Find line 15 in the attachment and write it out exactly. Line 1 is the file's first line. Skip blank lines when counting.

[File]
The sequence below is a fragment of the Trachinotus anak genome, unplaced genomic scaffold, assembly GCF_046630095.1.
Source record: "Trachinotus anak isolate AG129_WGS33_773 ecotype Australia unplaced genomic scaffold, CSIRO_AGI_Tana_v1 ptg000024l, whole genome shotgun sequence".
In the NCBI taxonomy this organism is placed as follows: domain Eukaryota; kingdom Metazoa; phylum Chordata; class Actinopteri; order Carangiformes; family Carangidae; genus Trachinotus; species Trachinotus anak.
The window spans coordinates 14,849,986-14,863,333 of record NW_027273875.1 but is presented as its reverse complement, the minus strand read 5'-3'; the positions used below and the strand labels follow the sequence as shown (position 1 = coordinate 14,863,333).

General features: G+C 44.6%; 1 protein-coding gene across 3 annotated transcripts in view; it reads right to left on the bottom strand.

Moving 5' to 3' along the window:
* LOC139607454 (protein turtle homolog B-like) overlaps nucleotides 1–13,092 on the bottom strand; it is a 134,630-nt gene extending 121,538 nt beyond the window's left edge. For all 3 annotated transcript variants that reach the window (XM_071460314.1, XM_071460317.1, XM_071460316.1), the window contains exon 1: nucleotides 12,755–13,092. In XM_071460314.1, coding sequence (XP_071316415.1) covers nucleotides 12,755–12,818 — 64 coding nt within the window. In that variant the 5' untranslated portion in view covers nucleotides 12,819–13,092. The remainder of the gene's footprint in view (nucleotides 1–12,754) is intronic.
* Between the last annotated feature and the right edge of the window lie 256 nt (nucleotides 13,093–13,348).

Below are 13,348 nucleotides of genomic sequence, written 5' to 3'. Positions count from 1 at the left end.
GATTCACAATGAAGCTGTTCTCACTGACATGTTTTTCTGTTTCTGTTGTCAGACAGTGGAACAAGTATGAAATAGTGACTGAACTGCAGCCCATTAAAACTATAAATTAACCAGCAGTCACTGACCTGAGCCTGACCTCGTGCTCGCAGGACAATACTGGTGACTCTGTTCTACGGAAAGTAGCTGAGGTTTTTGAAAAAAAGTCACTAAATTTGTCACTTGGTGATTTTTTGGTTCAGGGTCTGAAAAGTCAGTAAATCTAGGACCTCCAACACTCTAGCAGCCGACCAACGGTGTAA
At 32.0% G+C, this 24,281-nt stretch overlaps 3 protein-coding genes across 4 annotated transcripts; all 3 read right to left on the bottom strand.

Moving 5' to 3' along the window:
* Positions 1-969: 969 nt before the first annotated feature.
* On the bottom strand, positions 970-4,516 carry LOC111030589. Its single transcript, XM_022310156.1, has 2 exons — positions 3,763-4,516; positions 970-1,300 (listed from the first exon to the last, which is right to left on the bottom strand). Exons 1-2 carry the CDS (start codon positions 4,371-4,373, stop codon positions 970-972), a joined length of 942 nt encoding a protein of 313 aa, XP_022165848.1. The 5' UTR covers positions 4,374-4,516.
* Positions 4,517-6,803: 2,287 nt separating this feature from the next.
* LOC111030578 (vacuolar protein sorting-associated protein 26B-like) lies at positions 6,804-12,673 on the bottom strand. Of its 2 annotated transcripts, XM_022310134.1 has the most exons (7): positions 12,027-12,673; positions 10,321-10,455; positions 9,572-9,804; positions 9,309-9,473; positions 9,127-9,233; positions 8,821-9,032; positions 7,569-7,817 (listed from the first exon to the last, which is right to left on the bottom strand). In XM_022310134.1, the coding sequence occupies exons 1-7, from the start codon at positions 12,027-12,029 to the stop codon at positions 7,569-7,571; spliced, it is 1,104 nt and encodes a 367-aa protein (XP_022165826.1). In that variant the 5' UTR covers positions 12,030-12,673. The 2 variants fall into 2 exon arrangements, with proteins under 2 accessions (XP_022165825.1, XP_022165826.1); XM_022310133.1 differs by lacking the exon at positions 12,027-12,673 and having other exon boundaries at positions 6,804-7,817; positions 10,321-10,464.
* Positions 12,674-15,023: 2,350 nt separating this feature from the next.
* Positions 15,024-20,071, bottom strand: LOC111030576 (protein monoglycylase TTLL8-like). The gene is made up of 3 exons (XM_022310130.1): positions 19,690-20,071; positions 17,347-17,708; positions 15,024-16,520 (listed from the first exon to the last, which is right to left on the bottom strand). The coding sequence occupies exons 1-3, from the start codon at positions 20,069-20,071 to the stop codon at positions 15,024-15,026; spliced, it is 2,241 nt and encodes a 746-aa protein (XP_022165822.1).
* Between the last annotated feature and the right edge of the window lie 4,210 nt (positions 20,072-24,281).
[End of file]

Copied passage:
* Positions 4,517-6,803: 2,287 nt separating this feature from the next.